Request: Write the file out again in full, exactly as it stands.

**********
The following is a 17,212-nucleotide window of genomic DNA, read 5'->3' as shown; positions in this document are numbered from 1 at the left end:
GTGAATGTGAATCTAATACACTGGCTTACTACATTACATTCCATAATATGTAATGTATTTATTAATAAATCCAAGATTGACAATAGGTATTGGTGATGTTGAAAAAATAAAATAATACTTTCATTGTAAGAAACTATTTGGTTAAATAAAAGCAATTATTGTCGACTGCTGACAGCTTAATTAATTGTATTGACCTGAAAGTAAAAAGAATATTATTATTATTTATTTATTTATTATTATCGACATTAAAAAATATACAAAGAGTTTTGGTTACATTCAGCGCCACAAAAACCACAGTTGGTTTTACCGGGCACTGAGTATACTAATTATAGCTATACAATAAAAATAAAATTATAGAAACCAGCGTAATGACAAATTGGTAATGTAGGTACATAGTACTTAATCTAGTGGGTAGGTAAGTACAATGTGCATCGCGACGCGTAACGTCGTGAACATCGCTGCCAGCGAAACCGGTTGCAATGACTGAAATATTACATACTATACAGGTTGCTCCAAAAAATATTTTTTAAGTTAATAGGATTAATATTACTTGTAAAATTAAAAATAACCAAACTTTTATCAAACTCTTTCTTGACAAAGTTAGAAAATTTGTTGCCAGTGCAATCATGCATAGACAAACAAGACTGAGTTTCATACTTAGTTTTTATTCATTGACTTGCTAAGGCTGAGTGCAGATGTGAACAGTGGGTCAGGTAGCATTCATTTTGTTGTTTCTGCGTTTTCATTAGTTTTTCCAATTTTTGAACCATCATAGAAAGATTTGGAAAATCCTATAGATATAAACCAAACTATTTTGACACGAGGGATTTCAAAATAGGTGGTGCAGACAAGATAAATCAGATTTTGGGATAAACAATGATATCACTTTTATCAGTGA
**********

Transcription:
The following is a 17,212-nucleotide window of genomic DNA, read 5'->3' as shown; positions in this document are numbered from 1 at the left end:
GTGAATGTGAATCTAATACACTGGCTTACTACATTACATTCCATAATATGTAATGTATTTATTAATAAATCCAAGATTGACAATAGGTATTGGTGATGTTGAAAAAATAAAATAATACTTTCATTGTAAGAAACTATTTGGTTAAATAAAAGCAATTATTGTCGACTGCTGACAGCTTAATTAATTGTATTGACCTGAAAGTAAAAAGAATATTATTATTATTTATTTATTTATTATTATCGACATTAAAAAATATACAAAGAGTTTTGGTTACATTCAGCGCCACAAAAACCACAGTTGGTTTTACCGGGCACTGAGTATACTAATTATAGCTATACAATAAAAATAAAATTATAGAAACCAGCGTAATGACAAATTGGTAATGTAGGTACATAGTACTTAATCTAGTGGGTAGGTAAGTACAATGTGCATCGCGACGCGTAACGTCGTGAACATCGCTGCCAGCGAAACCGGTTGCAATGACTGAAATATTACATACTATACAGGTTGCTCCAAAAAATATTTTTTAAGTTAATAGGATTAATATTACTTGTAAAATTAAAAATAACCAAACTTTTATCAAACTCTTTCTTGACAAAGTTAGAAAATTTGTTGCCAGTGCAATCATGCATAGACAAACAAGACTGAGTTTCATACTTAGTTTTTATTCATTGACTTGCTAAGGCTGAGTGCAGATGTGAACAGTGGGTCAGGTAGCATTCATTTTGTTGTTTCTGCGTTTTCATTAGTTTTTCCAATTTTTGAACCATCATAGAAAGATTTGGAAAATCCTATAGATATAAACCAAACTATTTTGACACGAGGGATTTCAAAATAGGTGGTGCAGACAAGATAAATCAGATTTTGGGATAAACAATGATATCACTTTTATCAGTGA